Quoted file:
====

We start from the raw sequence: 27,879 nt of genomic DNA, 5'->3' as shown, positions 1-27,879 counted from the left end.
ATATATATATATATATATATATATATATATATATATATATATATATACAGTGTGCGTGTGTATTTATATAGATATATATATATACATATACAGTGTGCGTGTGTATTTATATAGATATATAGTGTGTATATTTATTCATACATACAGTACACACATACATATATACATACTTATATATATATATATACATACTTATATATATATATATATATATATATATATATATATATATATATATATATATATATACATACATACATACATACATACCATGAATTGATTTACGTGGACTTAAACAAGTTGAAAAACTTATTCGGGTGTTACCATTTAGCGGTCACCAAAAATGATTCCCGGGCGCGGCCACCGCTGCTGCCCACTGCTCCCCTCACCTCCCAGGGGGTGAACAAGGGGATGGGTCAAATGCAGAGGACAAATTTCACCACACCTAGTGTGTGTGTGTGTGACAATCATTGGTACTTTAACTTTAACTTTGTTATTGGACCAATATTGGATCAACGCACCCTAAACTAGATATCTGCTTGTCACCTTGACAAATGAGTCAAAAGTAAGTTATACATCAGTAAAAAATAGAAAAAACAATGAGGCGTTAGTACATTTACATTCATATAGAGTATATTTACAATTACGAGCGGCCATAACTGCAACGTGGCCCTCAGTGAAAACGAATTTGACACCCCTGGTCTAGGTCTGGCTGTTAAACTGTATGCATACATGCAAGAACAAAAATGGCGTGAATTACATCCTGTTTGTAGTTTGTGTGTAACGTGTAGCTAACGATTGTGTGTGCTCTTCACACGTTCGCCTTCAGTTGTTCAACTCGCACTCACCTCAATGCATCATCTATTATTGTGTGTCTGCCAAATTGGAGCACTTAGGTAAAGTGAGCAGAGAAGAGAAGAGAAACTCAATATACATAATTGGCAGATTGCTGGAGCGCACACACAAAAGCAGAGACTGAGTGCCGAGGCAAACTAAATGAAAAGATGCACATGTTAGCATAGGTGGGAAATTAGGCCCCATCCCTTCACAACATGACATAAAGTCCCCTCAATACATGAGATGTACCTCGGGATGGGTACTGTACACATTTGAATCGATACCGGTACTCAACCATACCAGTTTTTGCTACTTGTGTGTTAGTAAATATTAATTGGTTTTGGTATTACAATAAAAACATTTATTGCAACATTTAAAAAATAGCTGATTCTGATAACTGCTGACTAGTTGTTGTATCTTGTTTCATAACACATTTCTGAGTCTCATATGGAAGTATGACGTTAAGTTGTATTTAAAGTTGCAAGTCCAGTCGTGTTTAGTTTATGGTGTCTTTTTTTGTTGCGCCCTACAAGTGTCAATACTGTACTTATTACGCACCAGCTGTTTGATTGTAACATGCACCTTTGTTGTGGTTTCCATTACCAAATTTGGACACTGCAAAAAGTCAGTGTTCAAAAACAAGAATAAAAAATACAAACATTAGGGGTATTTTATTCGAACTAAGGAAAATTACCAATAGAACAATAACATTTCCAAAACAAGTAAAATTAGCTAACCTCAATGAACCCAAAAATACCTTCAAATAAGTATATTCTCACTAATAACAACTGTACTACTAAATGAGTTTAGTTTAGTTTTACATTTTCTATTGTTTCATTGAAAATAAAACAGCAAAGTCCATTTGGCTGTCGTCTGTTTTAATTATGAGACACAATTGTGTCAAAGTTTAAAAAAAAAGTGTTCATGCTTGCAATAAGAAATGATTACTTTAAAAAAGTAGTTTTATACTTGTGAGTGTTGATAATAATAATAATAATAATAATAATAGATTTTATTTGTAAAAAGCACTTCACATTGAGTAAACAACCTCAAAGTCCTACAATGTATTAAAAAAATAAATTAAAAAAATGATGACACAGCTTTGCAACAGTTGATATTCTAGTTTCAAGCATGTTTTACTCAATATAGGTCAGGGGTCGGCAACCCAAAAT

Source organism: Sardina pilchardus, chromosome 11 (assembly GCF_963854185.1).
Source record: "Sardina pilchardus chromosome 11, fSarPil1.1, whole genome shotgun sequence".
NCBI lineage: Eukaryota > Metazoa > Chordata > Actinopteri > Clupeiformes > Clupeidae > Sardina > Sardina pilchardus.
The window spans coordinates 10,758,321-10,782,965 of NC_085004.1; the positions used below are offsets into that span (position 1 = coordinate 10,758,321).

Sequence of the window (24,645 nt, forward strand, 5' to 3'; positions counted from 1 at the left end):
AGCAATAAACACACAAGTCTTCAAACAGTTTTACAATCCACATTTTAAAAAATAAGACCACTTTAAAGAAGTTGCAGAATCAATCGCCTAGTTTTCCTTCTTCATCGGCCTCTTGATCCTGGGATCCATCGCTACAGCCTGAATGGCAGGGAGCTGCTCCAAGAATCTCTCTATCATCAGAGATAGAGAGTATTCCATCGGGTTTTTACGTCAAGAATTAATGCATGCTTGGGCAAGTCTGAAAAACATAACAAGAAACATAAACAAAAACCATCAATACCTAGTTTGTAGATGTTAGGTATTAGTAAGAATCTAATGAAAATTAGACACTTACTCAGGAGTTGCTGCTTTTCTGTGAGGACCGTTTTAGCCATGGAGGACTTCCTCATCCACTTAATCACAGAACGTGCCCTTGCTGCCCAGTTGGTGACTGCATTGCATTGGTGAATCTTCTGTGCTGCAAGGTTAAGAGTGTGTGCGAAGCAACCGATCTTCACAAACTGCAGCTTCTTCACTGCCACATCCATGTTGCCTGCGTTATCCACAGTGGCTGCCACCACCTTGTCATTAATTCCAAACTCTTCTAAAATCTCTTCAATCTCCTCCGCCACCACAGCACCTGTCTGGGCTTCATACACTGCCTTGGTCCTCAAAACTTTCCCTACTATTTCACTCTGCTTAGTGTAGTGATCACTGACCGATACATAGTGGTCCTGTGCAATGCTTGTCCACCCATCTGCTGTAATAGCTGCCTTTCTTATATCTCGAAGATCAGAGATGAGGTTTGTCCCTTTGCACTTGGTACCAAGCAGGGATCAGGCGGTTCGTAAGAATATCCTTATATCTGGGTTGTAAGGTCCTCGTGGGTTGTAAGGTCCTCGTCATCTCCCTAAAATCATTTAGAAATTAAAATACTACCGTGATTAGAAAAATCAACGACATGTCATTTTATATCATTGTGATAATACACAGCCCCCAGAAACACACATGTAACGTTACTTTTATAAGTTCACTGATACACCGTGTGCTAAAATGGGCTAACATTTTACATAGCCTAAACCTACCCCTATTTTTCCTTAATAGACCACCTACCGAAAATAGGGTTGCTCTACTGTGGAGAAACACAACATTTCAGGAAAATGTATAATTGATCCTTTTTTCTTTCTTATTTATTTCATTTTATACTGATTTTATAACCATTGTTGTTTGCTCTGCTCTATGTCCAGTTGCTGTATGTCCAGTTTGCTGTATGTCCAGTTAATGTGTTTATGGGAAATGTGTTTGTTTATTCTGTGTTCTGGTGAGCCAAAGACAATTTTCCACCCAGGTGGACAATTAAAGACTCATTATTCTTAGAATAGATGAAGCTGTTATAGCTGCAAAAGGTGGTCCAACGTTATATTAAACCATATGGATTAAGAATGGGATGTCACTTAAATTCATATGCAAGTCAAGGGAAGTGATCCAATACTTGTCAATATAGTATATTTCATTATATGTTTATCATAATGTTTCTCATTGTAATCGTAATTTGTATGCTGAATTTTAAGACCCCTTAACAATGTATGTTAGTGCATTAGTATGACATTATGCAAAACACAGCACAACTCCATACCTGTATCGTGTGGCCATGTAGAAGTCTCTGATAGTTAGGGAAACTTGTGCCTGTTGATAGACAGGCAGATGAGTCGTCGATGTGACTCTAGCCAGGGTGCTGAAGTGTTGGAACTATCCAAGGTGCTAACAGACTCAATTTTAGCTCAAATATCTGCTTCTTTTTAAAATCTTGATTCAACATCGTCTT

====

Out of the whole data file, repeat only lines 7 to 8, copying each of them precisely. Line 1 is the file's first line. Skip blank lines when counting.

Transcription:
Sequence of the window (24,645 nt, forward strand, 5' to 3'; positions counted from 1 at the left end):
AGCAATAAACACACAAGTCTTCAAACAGTTTTACAATCCACATTTTAAAAAATAAGACCACTTTAAAGAAGTTGCAGAATCAATCGCCTAGTTTTCCTTCTTCATCGGCCTCTTGATCCTGGGATCCATCGCTACAGCCTGAATGGCAGGGAGCTGCTCCAAGAATCTCTCTATCATCAGAGATAGAGAGTATTCCATCGGGTTTTTACGTCAAGAATTAATGCATGCTTGGGCAAGTCTGAAAAACATAACAAGAAACATAAACAAAAACCATCAATACCTAGTTTGTAGATGTTAGGTATTAGTAAGAATCTAATGAAAATTAGACACTTACTCAGGAGTTGCTGCTTTTCTGTGAGGACCGTTTTAGCCATGGAGGACTTCCTCATCCACTTAATCACAGAACGTGCCCTTGCTGCCCAGTTGGTGACTGCATTGCATTGGTGAATCTTCTGTGCTGCAAGGTTAAGAGTGTGTGCGAAGCAACCGATCTTCACAAACTGCAGCTTCTTCACTGCCACATCCATGTTGCCTGCGTTATCCACAGTGGCTGCCACCACCTTGTCATTAATTCCAAACTCTTCTAAAATCTCTTCAATCTCCTCCGCCACCACAGCACCTGTCTGGGCTTCATACACTGCCTTGGTCCTCAAAACTTTCCCTACTATTTCACTCTGCTTAGTGTAGTGATCACTGACCGATACATAGTGGTCCTGTGCAATGCTTGTCCACCCATCTGCTGTAATAGCTGCCTTTCTTATATCTCGAAGATCAGAGATGAGGTTTGTCCCTTTGCACTTGGTACCAAGCAGGGATCAGGCGGTTCGTAAGAATATCCTTATATCTGGGTTGTAAGGTCCTCGTGGGTTGTAAGGTCCTCGTCATCTCCCTAAAATCATTTAGAAATTAAAATACTACCGTGATTAGAAAAATCAACGACATGTCATTTTATATCATTGTGATAATACACAGCCCCCAGAAACACACATGTAACGTTACTTTTATAAGTTCACTGATACACCGTGTGCTAAAATGGGCTAACATTTTACATAGCCTAAACCTACCCCTATTTTTCCTTAATAGACCACCTACCGAAAATAGGGTTGCTCTACTGTGGAGAAACACAACATTTCAGGAAAATGTATAATTGATCCTTTTTTCTTTCTTATTTATTTCATTTTATACTGATTTTATAACCATTGTTGTTTGCTCTGCTCTATGTCCAGTTGCTGTATGTCCAGTTTGCTGTATGTCCAGTTAATGTGTTTATGGGAAATGTGTTTGTTTATTCTGTGTTCTGGTGAGCCAAAGACAATTTTCCACCCAGGTGGACAATTAAAGACTCATTATTCTTAGAATAGATGAAGCTGTTATAGCTGCAAAAGGTGGTCCAACGTTATATTAAACCATATGGATTAAGAATGGGATGTCACTTAAATTCATATGCAAGTCAAGGGAAGTGATCCAATACTTGTCAATATAGTATATTTCATTATATGTTTATCATAATGTTTCTCATTGTAATCGTAATTTGTATGCTGAATTTTAAGACCCCTTAACAATGTATGTTAGTGCATTAGTATGACATTATGCAAAACACAGCACAACTCCATACCTGTATCGTGTGGCCATGTAGAAGTCTCTGATAGTTAGGGAAACTTGTGCCTGTTGATAGACAGGCAGATGAGTCGTCGATGTGACTCTAGCCAGGGTGCTGAAGTGTTGGAACTATCCAAGGTGCTAACAGACTCAATTTTAGCTCAAATATCTGCTTCTTTTTAAAATCTTGATTCAACATCGTCTT